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Monday, November 29, 2010

The organization’s letter to The Honorable P. Michele Ellison, Bureau Chief of the Enforcement Bureau of the Federal Communications Commission (FCC) includes references to the investigations into Google’s StreetView data capture and the content of a proposed privacy bill (HR 5777). The letter is dated Nov 12, 2010.

- pdf of letter

by Adena Schutzberg on 11/29 at 11:50 AM | Comments | Bookmark and Share


The National University of Rwanda surveying geospatial data users in the country to determine their needed datasets and vision for data sharing. The results in summary:

The three datasets most sought after are fundamental datasets. These are administrative boundaries data accounting for 25% of all spatial datasets used, topographic maps (15%) and orthophotos (14%). Free access to spatial data in Rwanda is the most supported option among organisations using geospatial technology (60%). The major barrier to spatial data sharing identified is the lack of a national spatial data policy especially, the need for a spatial data sharing policy in organizations.



Should Fiji share its geodata? Pemanent Secretary for Lands and Mineral Resources Filimone seems to suggest that fees are appropriate. PSI refers to the Public Sector Information, that used for government projects.

“But will the public sector forego the charging issues when its public knowledge in Fiji and the world over that we cannot even curb piracy in movies,” he said.

“What guarantee there is that PSI can be used by some including non-citizens of this country who do not pay taxes for commercial gains.

“I understand that some government ministries are charging transaction costs through agreement licenses but I guess the question remains is whether all geospatial experts should have access to any data and does standardisation only means compatibility without costs.”

I’m not sure I follow the movie piracy comparison.
- Fiji Times


Nepal’s Central Bureau of Statistics has decided to not use GPS to (CBS) in its first ever post-war census. Lack of funding and finding staffers to use the technology underlie the decision. A dress rehearsal revealed the challenges.


by Adena Schutzberg on 11/29 at 08:23 AM | Comments | Bookmark and Share

If Google does not have the appropriate license to run its mapping sites in China by July 1, 2011, the government states it willl investigate and prosecute the company. There are no details on what penalties might be applied. Microsoft is currently applying for licenses.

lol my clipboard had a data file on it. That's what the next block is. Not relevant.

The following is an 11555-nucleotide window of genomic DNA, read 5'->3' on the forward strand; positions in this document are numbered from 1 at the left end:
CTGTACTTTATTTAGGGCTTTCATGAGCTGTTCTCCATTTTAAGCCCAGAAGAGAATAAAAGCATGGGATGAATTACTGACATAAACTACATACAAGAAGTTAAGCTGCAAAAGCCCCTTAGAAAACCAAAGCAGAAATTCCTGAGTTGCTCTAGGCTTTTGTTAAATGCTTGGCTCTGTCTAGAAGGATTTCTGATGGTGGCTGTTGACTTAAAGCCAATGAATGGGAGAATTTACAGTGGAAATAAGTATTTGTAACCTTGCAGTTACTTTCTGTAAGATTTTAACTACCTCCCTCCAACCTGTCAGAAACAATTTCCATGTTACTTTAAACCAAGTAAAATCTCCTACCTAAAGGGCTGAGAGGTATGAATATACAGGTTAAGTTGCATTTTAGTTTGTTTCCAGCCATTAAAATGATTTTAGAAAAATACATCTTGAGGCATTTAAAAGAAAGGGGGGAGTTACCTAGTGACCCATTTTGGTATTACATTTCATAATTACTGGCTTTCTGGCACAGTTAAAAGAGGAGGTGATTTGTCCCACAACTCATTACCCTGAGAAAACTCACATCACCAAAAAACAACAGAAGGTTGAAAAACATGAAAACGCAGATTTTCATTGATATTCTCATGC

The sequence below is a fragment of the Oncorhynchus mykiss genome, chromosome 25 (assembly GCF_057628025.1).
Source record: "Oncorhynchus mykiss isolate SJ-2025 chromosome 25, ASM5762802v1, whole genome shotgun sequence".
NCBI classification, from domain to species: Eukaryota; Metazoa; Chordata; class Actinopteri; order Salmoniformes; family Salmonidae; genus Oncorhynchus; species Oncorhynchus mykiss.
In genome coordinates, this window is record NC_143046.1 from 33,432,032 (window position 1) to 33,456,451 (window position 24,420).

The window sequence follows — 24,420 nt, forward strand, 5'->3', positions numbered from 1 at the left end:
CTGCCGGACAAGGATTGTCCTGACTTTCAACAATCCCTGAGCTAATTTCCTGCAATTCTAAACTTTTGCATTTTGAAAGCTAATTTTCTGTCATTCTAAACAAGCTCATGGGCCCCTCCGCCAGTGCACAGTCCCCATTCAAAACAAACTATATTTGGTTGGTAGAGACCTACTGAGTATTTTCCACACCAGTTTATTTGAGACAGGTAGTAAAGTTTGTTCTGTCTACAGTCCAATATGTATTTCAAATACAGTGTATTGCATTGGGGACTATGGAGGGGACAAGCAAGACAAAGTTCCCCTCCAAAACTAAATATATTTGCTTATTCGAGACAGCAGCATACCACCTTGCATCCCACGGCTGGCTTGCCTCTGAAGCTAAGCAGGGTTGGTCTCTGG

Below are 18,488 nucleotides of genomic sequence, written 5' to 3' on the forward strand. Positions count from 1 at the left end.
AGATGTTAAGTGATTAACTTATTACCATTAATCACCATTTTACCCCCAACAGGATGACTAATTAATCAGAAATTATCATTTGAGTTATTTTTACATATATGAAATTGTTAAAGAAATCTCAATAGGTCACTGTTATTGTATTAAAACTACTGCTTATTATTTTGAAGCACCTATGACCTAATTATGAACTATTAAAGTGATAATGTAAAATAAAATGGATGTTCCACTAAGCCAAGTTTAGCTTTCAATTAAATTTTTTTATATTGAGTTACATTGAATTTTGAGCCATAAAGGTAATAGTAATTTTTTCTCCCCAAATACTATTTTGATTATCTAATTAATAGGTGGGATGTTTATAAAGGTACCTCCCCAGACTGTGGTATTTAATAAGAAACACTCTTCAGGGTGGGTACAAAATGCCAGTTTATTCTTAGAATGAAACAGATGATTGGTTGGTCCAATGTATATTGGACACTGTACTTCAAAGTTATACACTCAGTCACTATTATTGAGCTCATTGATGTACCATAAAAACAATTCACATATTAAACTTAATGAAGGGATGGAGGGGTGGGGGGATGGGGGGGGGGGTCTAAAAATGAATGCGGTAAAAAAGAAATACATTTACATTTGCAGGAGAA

- Computerworld

by Adena Schutzberg on 11/29 at 08:22 AM | Comments | Bookmark and Share

If you are working toward transparency on your local municipality website, the Illinois Policy Institute offers 10 guidelines to help cover the bases. Clearly these are needed because the top players that were audited in the state got only about 50 out of 100 points!

- (Downer’s Grove, Illinois)

To help navigate this terrain, staff members in the city’s Department of Information Technology and Telecommunications (DoITT) developed NYCityMap, a Web-based interactive mapping application that offers a one-stop information shop for those on the prowl. And the cost to utilize this tool? Nada, zip, zilch — it’s free.

It uses GeoServer and Dojo.

- DigitalCommunities

John Morgan III, a professor in the Towson (Maryland) department of geography and environmental planning, has introduced a new map to provide information on the cause of a natural disaster, terrorist attack or other emergencies. Maryland safeMAP, a graphical interface map will provide the public with relevant geographical information for use in the case of an emergency. Next up? Expanding it beyond Maryland.

- The Tower Light

by Adena Schutzberg on 11/29 at 07:26 AM | Comments | Bookmark and Share

Chris Tucker argues at the Huffington Post that the President’s Daily Brief, a small packet of well vetted information should be updated to an interactive product. In particular, the new Director of National Intelligence, James Clapper should insure an interactive map supports all the topics.

We are at an inflection point in how intelligence could and should be conveyed. We could abandon the outmoded and inadequate PDB framework for informing the President and his national security principals. We could embrace a new metaphor. Not a short paper brief—but, rather, an interactive digital mapping interface that is integrated into all of the datastores in the national security community. The President’s Map. And, we happen to have the right DNI, James R. Clapper, to make this happen.

- HuffPo

by Adena Schutzberg on 11/29 at 06:00 AM | Comments | Bookmark and Share
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